Flips for Drinks

By Paul Nelson

Last week, you made the pisco sour, a drink that utilizes the white of an egg to create a thick, foamy topping on the drink. Technically, the pisco sour qualifies as a flip, a variety of mixed drink that utilizes all or part of an egg. The term flip is a bartending adjective dating back to the mid-19th century, and there are any number of variations because there are all sorts of potential liquors to work with. The egg adds thickness and creaminess to the drink. Just the egg white will produce the foamy top, and just the yolk will add a measure of rich creaminess throughout the drink. Some people love flips, others don’t.  Here are two different flip recipes that you might want to experiment with.

The first recipe I ever stumbled across for using up the forlorn egg yolk from a pisco sour was the awkwardly entitled Marlon Brando’s Pueblo Flip. The internet knows of only one site associating Marlon Brando with this drink, and those seem like pretty slim odds to me. I just call it the Pueblo Flip:

  • 1 oz. tequila
  • 1 tsp. crème de cacao
  • 1 tsp. dark rum
  • heaping ½ tbsp. of vanilla flavored sugar (use brown or regular sugar and add vanilla)
  • 1 egg yolk

Add all of the ingredients into a shaker and shake vigorously (with or without ice) for a at least good thirty seconds. You want to get the egg yolk mixed up thoroughly, otherwise there will be little clumps in the drink that are unappetizing. Strain or pour the resulting mixture into a glass over ice. The egg yolk adds viscosity and smoothness to the drink, mellowing out the alcohol taste somewhat. This is my go-to option for using up an egg yolk when I make my wife her beloved pisco sour.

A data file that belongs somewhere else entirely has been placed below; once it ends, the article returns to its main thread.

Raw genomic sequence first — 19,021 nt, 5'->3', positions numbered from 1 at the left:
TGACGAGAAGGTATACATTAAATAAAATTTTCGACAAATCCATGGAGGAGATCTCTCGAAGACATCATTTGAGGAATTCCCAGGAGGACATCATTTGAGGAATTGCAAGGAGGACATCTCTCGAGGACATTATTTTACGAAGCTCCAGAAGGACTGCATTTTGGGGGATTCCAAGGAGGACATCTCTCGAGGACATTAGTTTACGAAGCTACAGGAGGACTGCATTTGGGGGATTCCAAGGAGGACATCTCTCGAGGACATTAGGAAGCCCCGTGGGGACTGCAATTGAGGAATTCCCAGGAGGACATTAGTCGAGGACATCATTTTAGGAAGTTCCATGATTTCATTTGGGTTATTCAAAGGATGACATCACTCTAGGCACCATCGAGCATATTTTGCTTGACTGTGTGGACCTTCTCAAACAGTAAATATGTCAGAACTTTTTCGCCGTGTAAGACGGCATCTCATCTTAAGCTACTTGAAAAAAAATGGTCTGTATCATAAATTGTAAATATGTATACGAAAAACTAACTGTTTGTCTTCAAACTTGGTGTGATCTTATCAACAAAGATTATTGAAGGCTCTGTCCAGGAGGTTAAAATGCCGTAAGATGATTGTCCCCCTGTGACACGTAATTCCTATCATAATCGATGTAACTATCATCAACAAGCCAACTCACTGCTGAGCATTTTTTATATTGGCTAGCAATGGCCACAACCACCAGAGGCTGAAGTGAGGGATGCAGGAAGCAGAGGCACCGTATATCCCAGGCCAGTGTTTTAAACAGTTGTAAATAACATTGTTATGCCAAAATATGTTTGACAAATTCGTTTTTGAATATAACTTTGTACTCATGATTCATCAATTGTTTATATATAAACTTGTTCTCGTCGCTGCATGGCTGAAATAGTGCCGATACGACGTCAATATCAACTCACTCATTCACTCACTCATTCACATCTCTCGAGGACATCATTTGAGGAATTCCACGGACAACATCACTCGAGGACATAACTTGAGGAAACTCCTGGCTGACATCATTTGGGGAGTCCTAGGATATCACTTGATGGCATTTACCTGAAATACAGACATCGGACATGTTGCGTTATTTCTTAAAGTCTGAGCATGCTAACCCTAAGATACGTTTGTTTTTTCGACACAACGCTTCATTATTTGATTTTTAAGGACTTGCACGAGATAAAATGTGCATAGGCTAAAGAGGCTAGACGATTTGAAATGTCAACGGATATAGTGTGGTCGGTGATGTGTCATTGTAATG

The absinthe flip uses a whole egg, so you can make it regardless of whether you’re making the pisco or not:

  • 1 oz. absinthe
  • 1 oz. Cointreau
  • 1 egg
  • 2 tsp. lemon juice
  • 1 tsp. sugar

Again, put everything in a shaker with some ice and shake the bejesus out of it for at least thirty seconds. As before, not shaking enough = clumpy and gross. Adequate shaking = smooth and yummy.

What surprised me most about this drink is that it tastes very tropical, with a pronounced pineapple taste to it that I wouldn’t have expected. It’s very enjoyable, light, and creamy.

Absinthe got a bad rap a century or more ago when it was the popular drink of the artistic types in Paris. It was rumored to be hallucinatory in nature; its traditional name is le fee verte, or the green fairy. For most of the 20th century, it was banned in much of Europe as well as the United States, but those restrictions began to lift in the 1990s. You can now find it at well-stocked liquor stores. It has a very high alcohol content (proof), and can be rather pricey. However, it will most likely last you a very long time. Enjoy!